With luck, many of us will be taking to the skies in the coming months — but in a world still reeling from Covid-19, what are airlines doing to protect us?
And what measures can we take to ensure our safety?
From take-off to landing, here we break down what you need to know…
The above graphic shows all the things you can do to make sure you have a safe flight
The coronavirus is mainly spread between people who are in close contact with each other — so sitting down in a long metal tube crowded with strangers might seem a recipe for disaster. In fact, travelling to and from the airport, and your time in the terminal, is potentially a greater risk than being in the air. To mitigate this, don’t arrive earlier than necessary and make the most of airport and airline apps to create a touchless journey.
A lot of thought has gone into keeping both passengers and employees safe. Edinburgh Airport has introduced a clearly-signed one-way system and Heathrow has erected contactless water stations and over 600 hand sanitiser dispensers.
Think about bringing your own snacks and drinks as an alternative to visiting shops and restaurants, and while waiting for your flight take advantage of any outside terraces.
Try to cut down on cabin baggage to avoid using overhead bins — some airlines, such as Finnair, have reduced their hand luggage allowance to ensure smoother boarding.
For hold luggage, consider using a transfer service such as AirPortr (airportr.com) which collects bags from your home then checks them in for you — the company works with airlines such as British Airways and easyJet.
The air quality on board an aircraft is ‘much better than most indoor environments’ says the International Air Transport Association (IATA), which represents the airline industry.
The cabin air we breathe is an equal mix of fresh air sucked in from outside and air that has been recycled through High-Efficiency Particulate Air (HEPA) filters. These are 99.99 per cent successful at removing viruses and bacteria, and the refresh rate is 20-30 times an hour — in hospitals it is around 12.
‘Aircraft ventilation systems are very effective,’ says Dr Julian Tang, a clinical virologist at the University of Leicester’s Department of Respiratory Sciences. ‘They were originally designed to remove cigarette smoke and work equally well for containing airborne pathogens.’
As an extra precaution, he recommends turning on any vents above your seat which can help create an air curtain around you.
TAKE A SEAT
Some airlines are allowing passengers to purchase empty middle seats
‘The main risk on a flight is your neighbour,’ says Dr Tang. At the height of the pandemic some airlines blocked the middle seat to aid social distancing, but as demand has risen this measure has been dropped.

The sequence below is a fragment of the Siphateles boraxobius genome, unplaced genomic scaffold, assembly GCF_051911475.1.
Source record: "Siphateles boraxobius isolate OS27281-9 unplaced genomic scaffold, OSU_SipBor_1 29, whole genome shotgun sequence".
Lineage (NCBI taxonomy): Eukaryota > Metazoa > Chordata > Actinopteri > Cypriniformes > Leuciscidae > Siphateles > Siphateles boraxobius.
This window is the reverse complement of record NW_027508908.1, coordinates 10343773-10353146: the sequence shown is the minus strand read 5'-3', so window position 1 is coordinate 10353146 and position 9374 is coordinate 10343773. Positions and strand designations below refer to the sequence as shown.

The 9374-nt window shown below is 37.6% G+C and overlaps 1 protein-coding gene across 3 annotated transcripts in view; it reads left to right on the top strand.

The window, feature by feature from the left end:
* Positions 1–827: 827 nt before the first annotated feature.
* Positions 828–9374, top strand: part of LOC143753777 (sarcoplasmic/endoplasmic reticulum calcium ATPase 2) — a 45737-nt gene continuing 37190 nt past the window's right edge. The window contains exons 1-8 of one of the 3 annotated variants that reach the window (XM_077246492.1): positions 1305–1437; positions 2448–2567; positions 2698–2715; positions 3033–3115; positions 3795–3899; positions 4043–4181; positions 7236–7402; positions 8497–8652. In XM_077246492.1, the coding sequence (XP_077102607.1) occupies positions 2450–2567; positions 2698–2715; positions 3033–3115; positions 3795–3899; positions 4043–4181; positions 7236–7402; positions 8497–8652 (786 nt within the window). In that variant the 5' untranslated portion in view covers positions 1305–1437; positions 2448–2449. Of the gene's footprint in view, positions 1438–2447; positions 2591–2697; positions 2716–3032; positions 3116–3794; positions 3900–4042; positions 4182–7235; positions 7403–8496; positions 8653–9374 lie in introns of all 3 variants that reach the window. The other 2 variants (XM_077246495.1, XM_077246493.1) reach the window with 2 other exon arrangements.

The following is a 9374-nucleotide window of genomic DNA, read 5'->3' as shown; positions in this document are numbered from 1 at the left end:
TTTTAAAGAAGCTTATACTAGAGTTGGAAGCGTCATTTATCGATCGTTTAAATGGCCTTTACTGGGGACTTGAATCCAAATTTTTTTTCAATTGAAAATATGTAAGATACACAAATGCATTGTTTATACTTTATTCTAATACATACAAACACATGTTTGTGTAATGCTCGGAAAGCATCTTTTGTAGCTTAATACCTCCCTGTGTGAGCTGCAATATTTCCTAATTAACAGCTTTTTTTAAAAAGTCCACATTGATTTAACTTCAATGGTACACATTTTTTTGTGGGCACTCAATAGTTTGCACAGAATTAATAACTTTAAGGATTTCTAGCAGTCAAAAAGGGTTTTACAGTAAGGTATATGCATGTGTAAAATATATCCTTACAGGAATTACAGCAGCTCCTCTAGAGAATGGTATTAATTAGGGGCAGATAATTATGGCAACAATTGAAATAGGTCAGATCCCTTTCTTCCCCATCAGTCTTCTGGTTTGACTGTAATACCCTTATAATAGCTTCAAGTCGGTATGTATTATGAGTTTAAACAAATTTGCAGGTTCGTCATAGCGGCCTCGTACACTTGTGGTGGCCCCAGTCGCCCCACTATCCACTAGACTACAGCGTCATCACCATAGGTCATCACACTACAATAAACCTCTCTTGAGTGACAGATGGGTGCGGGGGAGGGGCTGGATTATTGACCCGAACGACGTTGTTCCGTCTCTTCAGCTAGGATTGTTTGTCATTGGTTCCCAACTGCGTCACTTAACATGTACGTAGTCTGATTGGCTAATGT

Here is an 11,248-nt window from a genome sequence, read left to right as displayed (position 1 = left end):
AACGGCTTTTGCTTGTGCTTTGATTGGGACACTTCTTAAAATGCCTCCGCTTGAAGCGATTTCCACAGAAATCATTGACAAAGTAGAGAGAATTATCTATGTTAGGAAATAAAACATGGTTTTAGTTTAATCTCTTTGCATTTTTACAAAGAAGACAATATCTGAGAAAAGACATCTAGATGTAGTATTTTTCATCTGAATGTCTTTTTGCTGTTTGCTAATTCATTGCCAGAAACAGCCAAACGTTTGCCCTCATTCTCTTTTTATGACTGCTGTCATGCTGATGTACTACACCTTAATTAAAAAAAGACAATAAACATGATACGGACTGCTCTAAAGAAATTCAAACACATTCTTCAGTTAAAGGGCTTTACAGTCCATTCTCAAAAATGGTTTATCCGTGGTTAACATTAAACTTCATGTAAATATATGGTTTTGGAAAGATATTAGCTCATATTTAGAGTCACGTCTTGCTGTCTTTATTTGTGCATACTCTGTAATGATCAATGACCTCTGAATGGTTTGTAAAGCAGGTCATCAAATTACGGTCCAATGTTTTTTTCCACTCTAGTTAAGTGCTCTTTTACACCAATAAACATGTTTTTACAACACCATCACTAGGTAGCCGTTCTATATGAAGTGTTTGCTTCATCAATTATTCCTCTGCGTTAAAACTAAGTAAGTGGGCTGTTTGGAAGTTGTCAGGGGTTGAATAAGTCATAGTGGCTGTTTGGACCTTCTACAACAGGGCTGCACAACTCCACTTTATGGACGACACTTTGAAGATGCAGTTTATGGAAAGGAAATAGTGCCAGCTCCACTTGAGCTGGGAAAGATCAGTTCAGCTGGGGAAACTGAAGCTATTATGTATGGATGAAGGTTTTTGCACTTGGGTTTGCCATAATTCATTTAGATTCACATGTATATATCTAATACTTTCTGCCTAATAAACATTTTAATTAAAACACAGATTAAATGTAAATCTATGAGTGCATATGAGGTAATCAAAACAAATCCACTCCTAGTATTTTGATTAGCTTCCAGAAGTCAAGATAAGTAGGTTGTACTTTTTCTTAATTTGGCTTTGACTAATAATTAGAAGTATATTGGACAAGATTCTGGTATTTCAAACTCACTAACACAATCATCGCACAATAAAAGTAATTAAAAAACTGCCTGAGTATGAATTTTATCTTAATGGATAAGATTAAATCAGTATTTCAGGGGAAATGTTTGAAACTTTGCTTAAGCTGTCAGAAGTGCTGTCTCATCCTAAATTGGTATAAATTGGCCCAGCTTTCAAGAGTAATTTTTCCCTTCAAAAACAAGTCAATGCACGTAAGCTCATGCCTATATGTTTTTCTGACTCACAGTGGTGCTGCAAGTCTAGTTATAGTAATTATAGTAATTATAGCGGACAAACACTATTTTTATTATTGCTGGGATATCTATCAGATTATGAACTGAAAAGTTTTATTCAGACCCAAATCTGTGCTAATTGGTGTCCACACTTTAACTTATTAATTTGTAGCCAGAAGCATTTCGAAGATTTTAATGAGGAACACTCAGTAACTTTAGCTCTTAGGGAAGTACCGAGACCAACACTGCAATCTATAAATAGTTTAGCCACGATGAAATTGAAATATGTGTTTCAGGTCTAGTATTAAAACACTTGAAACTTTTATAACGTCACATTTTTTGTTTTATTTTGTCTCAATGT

Since March, Emirates has allowed passengers to purchase up to three adjacent seats if empty at check-in for a fee of £30 to £32 each, and Eurowings sells empty middle seats from £8.50 to £13.
In general, the best policy is to pay extra to reserve your preferred seat at the time of booking. Always sit next to someone in your household or ‘bubble’, and go for a window seat, which is more protected, or extra-leg-room seats, which have more air space around them. In economy, sitting towards the front or rear of the plane makes little difference but avoid seats near the toilets, which are a potential source of infection.
You can check aircraft seating plans on SeatGuru (seatguru.com). Taking less crowded flights, such as mid-week or at ‘red-eye’ hours, is another good tactic.
While airlines say they have meticulous cleaning regimes — some, such as Singapore Airlines, use electrostatic spraying machines to disinfect surfaces — it makes sense to add your own by taking a few seconds to wipe down arm-rests, tray-tables, video screens and seatbelt buckles before use.
ALWAYS MASK UP
Passengers are required to change their mask every four hours on long-haul flights
Wearing a face-mask makes flying even safer and is mandatory for both passengers and crew — on Middle Eastern carriers such as Qatar Airways and Etihad Airways staff wear PPE over their uniforms. Some airlines provide complimentary amenity kits that include a mask, wipes and sanitising gel, but take your own supply too, particularly for long-haul flights where a fresh mask is required every four hours.
Be aware that regulations for children vary — on flights to the United States masks are compulsory from age two while for other destinations it can be six or 11.
ENJOY YOUR MEAL
It’s advised to only eat or drink when your neighbours have their masks on
At the start of the pandemic, airlines cut back on their food and beverage service in order to minimise interactions. Now these restrictions are easing — Virgin Atlantic recently brought back a choice of two hot meals for economy passengers while those in Upper Class are treated to a welcome drink and individually-plated dishes.
To minimise the chance of infection, only eat or drink when your neighbours have their masks on. This may mean waiting for them to finish dining before you tuck in yourself, but it is an important way to avoid the danger of what Dr Tang calls ‘close range shared airspace’.
Once landed at your destination, you may be asked to leave the aircraft in phased batches to prevent crowding on transfer buses and long queues for Immigration. Expect to be greeted by PPE-clad officials conducting temperature checks, and there could be forms to fill in and a brief interview about your health — at Kigali in Rwanda there is even a disinfecting foot-bath.
If this all sounds an ordeal, remember that many of your fellow fliers will be firmly clutching vaccination certificates and a pre-departure negative Covid-19 test, greatly increasing the chances of a trouble-free journey — and once you’re sunbathing by the pool with a cocktail in hand it will all feel worth it.